There is a somewhat similar tradition in Pangasinan, a region just south of the Ilocanos territory on Luzon, called palabas, meaning “show” or “drama.” In this scenario the suitor will threaten to commit suicide if his lady refuses to admit her feelings for him. In an unrelated story, Dashboard Confessional is the most popular band in Pangasinan.*
(Source: Sarah Gats)
#5 - The Tamer: We’re going to go ahead and say straight away here that we at Findmate do not condone the use of any foreign substances to win your mate. The following information is presented for scholarly interest only. Among the Pangasinenses (they of the faux-suicide woo), it’s considered perfectly acceptable to use taga-amo (“tamer”) or love potions to score a bride. These usually take the form of oils which can be rubbed into the woman’s skin, the effect of which miiight have more to do with the rubbing than any ingredient of the oil. However, there are also liquid versions for those who cannot touch the object of their desire; one hopes this innocent branch of folklore doesn’t hide a darker root.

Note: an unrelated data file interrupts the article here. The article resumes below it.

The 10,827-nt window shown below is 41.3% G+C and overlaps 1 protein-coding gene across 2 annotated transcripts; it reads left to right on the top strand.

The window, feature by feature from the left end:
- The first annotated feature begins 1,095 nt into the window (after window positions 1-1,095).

#6 - Fan Language: In the 19th century, when the influence of the Spanish colonialists was at its apex, women developed a subtle non-verbal way of communicating with their suitors through the use of the small handheld fans that were then in fashion. Journalist and historian Ambeth R. Ocampo gives a few examples of this “fan language”:
“If a woman covered half her face with her fan, she meant ‘Follow me.’ If she counted the ribs it meant ‘I want to talk to you.’ If she carried the fan on the right hand, she was saying ‘I want to have a lover’ if on the left, ‘I’m already taken.’ To fan herself briskly did not mean it was hot, but rather ‘I have great love for you.’ To fan slowly was to say, ‘You mean nothing to me.’ And to put the fan away meant ‘I don’t want to be courted.’ Worst was to close the fan suddenly which said, ‘I hate you.’”